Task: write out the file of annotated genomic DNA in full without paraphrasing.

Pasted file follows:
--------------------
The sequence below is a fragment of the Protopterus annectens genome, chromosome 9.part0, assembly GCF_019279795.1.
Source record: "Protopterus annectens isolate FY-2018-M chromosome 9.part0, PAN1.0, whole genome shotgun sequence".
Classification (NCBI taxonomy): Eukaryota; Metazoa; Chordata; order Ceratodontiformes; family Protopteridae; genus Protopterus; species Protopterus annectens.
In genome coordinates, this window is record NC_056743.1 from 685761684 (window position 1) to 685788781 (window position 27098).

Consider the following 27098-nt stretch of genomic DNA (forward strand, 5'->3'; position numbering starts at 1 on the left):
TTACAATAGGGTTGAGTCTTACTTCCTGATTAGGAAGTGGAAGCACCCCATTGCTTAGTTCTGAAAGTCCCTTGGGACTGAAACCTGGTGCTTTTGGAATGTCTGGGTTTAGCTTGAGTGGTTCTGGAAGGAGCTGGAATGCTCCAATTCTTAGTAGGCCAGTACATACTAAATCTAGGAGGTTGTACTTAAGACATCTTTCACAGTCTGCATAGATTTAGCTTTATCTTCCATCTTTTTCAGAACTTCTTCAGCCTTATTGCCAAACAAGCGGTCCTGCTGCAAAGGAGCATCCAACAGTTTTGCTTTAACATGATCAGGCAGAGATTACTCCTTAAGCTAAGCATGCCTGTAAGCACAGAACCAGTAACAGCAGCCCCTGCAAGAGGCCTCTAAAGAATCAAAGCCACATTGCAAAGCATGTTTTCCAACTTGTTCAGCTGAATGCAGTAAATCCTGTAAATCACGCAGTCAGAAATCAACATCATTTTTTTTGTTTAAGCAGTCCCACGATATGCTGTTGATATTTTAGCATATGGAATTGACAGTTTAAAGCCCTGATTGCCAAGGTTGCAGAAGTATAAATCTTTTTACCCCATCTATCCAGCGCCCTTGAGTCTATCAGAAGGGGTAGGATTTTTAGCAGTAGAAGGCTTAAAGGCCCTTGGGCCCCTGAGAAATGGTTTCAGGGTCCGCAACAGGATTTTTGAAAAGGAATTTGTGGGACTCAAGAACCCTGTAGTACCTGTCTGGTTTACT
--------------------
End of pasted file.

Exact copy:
The sequence below is a fragment of the Protopterus annectens genome, chromosome 9.part0, assembly GCF_019279795.1.
Source record: "Protopterus annectens isolate FY-2018-M chromosome 9.part0, PAN1.0, whole genome shotgun sequence".
Classification (NCBI taxonomy): Eukaryota; Metazoa; Chordata; order Ceratodontiformes; family Protopteridae; genus Protopterus; species Protopterus annectens.
In genome coordinates, this window is record NC_056743.1 from 685761684 (window position 1) to 685788781 (window position 27098).

Consider the following 27098-nt stretch of genomic DNA (forward strand, 5'->3'; position numbering starts at 1 on the left):
TTACAATAGGGTTGAGTCTTACTTCCTGATTAGGAAGTGGAAGCACCCCATTGCTTAGTTCTGAAAGTCCCTTGGGACTGAAACCTGGTGCTTTTGGAATGTCTGGGTTTAGCTTGAGTGGTTCTGGAAGGAGCTGGAATGCTCCAATTCTTAGTAGGCCAGTACATACTAAATCTAGGAGGTTGTACTTAAGACATCTTTCACAGTCTGCATAGATTTAGCTTTATCTTCCATCTTTTTCAGAACTTCTTCAGCCTTATTGCCAAACAAGCGGTCCTGCTGCAAAGGAGCATCCAACAGTTTTGCTTTAACATGATCAGGCAGAGATTACTCCTTAAGCTAAGCATGCCTGTAAGCACAGAACCAGTAACAGCAGCCCCTGCAAGAGGCCTCTAAAGAATCAAAGCCACATTGCAAAGCATGTTTTCCAACTTGTTCAGCTGAATGCAGTAAATCCTGTAAATCACGCAGTCAGAAATCAACATCATTTTTTTTGTTTAAGCAGTCCCACGATATGCTGTTGATATTTTAGCATATGGAATTGACAGTTTAAAGCCCTGATTGCCAAGGTTGCAGAAGTATAAATCTTTTTACCCCATCTATCCAGCGCCCTTGAGTCTATCAGAAGGGGTAGGATTTTTAGCAGTAGAAGGCTTAAAGGCCCTTGGGCCCCTGAGAAATGGTTTCAGGGTCCGCAACAGGATTTTTGAAAAGGAATTTGTGGGACTCAAGAACCCTGTAGTACCTGTCTGGTTTACT